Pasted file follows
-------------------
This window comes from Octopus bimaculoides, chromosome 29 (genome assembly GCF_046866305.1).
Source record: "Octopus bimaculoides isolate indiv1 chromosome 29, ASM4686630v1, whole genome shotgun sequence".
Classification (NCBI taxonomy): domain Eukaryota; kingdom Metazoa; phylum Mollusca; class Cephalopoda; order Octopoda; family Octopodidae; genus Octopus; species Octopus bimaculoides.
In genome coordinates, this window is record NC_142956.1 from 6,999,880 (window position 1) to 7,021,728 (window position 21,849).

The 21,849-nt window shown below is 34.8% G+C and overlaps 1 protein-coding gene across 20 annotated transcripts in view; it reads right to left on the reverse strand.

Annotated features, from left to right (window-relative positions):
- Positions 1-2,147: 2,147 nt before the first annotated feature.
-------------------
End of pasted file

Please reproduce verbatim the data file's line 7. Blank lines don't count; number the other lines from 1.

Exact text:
- Positions 1-2,147: 2,147 nt before the first annotated feature.